5.8 Plot job

To verify the created workflow, please use the #%draw_job() pragma to plot it into a separate window:


Two optional parameters can be used to configure the way the kernel plot the workflow.

inline plotting:

If this parameter is set to 'off', the workflow plotting is made through the Matplotlib external window. The default value is 'on'.


saving into hard disk:

To be sure the workflow is saved into a _.png_ file, this option needs to be set to on. The default value is off.


Note that the job will be named (in the order of existence) by the name provided using the 'name' parameter, by the name of the job if it is created, by the name of the notebook if reachable or at worst by "Unnamed_job".

#%draw_job([name=JOB_NAME], [inline=off], [save=on])

5.9 Save workflow in dot format

To save the created workflow into a GraphViz _.dot_ format, please use the #%write_dot() pragma:


5.10 Submit your job to the scheduler

To submit the job to the proactive scheduler, the user has to use the #%submit_job() pragma:


If the job is not created, or is not up-to-date, the #%submit_job() starts by creating a new job named as the old one. To provide a new name, please use the same pragma and provide a name as parameter:


If the kernel, during its execution, never received a job name, he uses the current notebook name, if possible, or gives a random one.

5.11 List all submitted jobs

To get all the submitted job ids and names, please use list_submitted_jobs pragma this way:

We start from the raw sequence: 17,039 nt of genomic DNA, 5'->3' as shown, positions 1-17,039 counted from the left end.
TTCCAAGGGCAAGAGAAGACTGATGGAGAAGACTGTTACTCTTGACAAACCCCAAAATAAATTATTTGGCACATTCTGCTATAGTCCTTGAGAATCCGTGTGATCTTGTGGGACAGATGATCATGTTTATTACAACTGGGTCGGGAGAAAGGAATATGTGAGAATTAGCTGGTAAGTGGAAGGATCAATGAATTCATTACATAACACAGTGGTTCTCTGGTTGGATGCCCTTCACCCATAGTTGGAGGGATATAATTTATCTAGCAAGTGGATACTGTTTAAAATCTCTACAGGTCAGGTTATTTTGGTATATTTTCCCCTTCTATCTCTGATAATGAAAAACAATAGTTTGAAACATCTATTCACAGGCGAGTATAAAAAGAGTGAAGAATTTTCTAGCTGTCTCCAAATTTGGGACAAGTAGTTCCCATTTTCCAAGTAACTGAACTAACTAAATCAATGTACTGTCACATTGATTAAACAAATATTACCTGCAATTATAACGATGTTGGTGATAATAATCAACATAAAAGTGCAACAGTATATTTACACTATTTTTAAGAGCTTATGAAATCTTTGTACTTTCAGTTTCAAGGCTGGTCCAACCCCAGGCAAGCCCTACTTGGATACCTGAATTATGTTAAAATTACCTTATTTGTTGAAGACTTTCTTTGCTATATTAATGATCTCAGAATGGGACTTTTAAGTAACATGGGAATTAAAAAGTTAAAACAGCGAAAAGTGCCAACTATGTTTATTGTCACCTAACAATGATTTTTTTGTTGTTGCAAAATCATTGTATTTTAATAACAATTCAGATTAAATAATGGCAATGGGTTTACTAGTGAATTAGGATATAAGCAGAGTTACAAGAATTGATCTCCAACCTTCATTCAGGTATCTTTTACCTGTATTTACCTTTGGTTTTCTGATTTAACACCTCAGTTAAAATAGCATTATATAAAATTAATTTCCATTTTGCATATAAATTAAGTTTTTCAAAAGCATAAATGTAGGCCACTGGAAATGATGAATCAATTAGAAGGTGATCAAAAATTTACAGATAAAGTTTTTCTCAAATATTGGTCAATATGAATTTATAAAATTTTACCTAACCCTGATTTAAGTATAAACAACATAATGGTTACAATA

5.12 Printing results

To get the job result(s), the user has to use the #%get_result() pragma by providing the job name:


or by the job id:


The returned values of your final tasks will be automatically printed.

5.13 Showing ActiveEon portals

Finally, to have the hand on more parameters and features, the user should use ActiveEon Studio portals. The main ones are the _Resource Manager_, the _Scheduling Portal_ and the _Workflow Automation_.

To show the resource manager portal related to the host you are connected to, just run:

#%show_resource_manager([height=HEIGHT_VALUE, width=WIDTH_VALUE])

for the related scheduling portal:

#%show_scheduling_portal([height=HEIGHT_VALUE, width=WIDTH_VALUE])

and for the related workflow automation:

#%show_workflow_automation([height=HEIGHT_VALUE, width=WIDTH_VALUE])

NOTE: The parameters height and width allow the user to adjust the size of the window inside the notebook.

Current status


  • help: prints all different pragmas/features of the kernel

  • connect: connects to an ActiveEon server (OPTION: connection using a configuration file)

  • import: import specified libraries to all tasks of a same script language

  • task: creates a task

  • pre_script: sets the pre-script of a task

  • post_script: sets the post-script of a task

  • selection_script: sets the selection script of a task

  • job_selection_script: sets the default selection script of a job

  • fork_env: sets the fork environment script

  • job_fork_env: sets the default fork environment of a job

  • job: creates/renames the job

  • draw_job: plot the workflow

  • write_dot: writes the workflow in .dot format

  • submit_job: submits the job to the scheduler

  • get_result: gets and prints the job results

  • list_submitted_jobs: gets and prints the ids and names of the submitted jobs

  • show_resource_manager: opens the ActiveEon resource manager portal

  • show_scheduling_portal: opens the ActiveEon scheduling portal


Features improvements
  • execute in local a pragma free block
  • add options import_as_json/export_as_json
  • add draw(on/off), print_result(on/off) options in submit job pragma
  • multiple pragmas in a block handling
  • apply selection_script and fork_env to a list of names (tasks)
  • add auto-complete
  • add some examples pictures